Eli went to the Finnish Church yesterday with her Finnish friend Maria. It must be the only Church in the country with a sauna (click English at the top and then click Services in the menu.) In this menu you'll also find a link to their Christmas Bazaar, which is where Eli had been.
But seriously, what a great thing - why do only Finnish people know about this? Forget the implications about why are expat communities stronger than native communities? Or what the Church of England can learn from this? I just want a go in the Sauna.
Surely, there must be loads of places like this all over London that we are missing out on - does the Polish church in Kings Cross have a Vodka Bar in the basement we don't know about? Multi-culturalism has a lot to offer, let's all get out there this Christmas and mix it up - get your presents from your local community and give the West End a miss.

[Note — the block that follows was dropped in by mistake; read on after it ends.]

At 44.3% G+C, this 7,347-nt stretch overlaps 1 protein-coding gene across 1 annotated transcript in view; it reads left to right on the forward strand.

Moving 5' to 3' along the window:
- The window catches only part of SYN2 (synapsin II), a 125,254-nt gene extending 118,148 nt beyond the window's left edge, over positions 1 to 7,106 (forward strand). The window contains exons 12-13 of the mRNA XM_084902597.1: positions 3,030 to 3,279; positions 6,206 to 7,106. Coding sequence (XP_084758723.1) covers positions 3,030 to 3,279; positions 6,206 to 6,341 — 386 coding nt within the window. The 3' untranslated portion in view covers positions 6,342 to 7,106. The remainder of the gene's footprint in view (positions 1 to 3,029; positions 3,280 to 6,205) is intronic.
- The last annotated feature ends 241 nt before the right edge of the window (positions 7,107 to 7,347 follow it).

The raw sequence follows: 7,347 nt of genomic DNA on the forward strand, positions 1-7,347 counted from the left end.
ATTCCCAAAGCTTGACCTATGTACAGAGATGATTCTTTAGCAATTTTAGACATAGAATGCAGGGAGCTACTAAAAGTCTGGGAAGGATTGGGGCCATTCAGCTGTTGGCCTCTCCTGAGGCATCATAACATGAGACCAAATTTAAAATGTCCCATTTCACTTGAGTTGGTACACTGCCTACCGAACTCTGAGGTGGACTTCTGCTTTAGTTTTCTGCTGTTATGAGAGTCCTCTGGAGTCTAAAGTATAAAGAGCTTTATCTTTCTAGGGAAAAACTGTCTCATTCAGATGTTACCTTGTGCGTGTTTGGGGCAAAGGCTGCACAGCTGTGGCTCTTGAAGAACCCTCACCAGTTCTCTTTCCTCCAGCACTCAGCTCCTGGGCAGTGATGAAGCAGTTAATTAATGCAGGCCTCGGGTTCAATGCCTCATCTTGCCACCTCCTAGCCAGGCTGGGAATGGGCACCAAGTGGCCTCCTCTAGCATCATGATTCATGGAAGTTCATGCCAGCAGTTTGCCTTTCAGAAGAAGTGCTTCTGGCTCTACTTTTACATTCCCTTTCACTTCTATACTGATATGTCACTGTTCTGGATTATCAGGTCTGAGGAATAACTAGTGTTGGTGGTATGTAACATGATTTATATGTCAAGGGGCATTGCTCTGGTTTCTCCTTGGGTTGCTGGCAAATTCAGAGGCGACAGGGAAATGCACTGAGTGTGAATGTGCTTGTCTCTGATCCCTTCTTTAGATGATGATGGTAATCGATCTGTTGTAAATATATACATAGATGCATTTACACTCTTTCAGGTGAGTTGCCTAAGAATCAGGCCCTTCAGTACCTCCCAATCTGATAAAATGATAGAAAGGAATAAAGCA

We had a work outing to Wimbledon dogs a few weeks back, I found this picture on my phone and it reminded me of how utterly fleeced we all got by the likes of the guys in the picture. The favourite never won, and the dog that no one backed romped home. I'm sure it was just coincidence and had nothing to do with which trap they were put in or how much they'd eaten 2 minutes before walking onto the track.
Here it is, Eli's latest painting. It's taken pride of place on our living room wall. It's great to see her moving out of her comfort zone and pursuing ideas she's had for some time. You can really see the progress she's making and I can't wait to see the abstract work she's planning next.
I thought it would be fun to run a little Haiku competition in the creative department at Agency Republic. With a bottle of vodka as the main prize, here are the results:-
Bertrand wins a bottle of Vodka for his suitably French existential ramblings. Well done.
The Future scares me,
The Past tries to catch me up,
So I miss the now.